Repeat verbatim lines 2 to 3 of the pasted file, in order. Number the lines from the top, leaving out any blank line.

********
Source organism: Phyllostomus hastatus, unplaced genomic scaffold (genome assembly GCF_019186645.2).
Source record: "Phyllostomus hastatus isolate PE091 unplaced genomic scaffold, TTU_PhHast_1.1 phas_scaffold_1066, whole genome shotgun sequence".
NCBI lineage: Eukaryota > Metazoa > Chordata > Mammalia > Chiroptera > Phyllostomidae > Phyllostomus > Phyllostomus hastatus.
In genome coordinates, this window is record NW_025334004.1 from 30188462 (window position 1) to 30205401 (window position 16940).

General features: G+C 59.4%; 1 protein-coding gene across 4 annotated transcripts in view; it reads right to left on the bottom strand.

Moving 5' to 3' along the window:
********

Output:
Source record: "Phyllostomus hastatus isolate PE091 unplaced genomic scaffold, TTU_PhHast_1.1 phas_scaffold_1066, whole genome shotgun sequence".
NCBI lineage: Eukaryota > Metazoa > Chordata > Mammalia > Chiroptera > Phyllostomidae > Phyllostomus > Phyllostomus hastatus.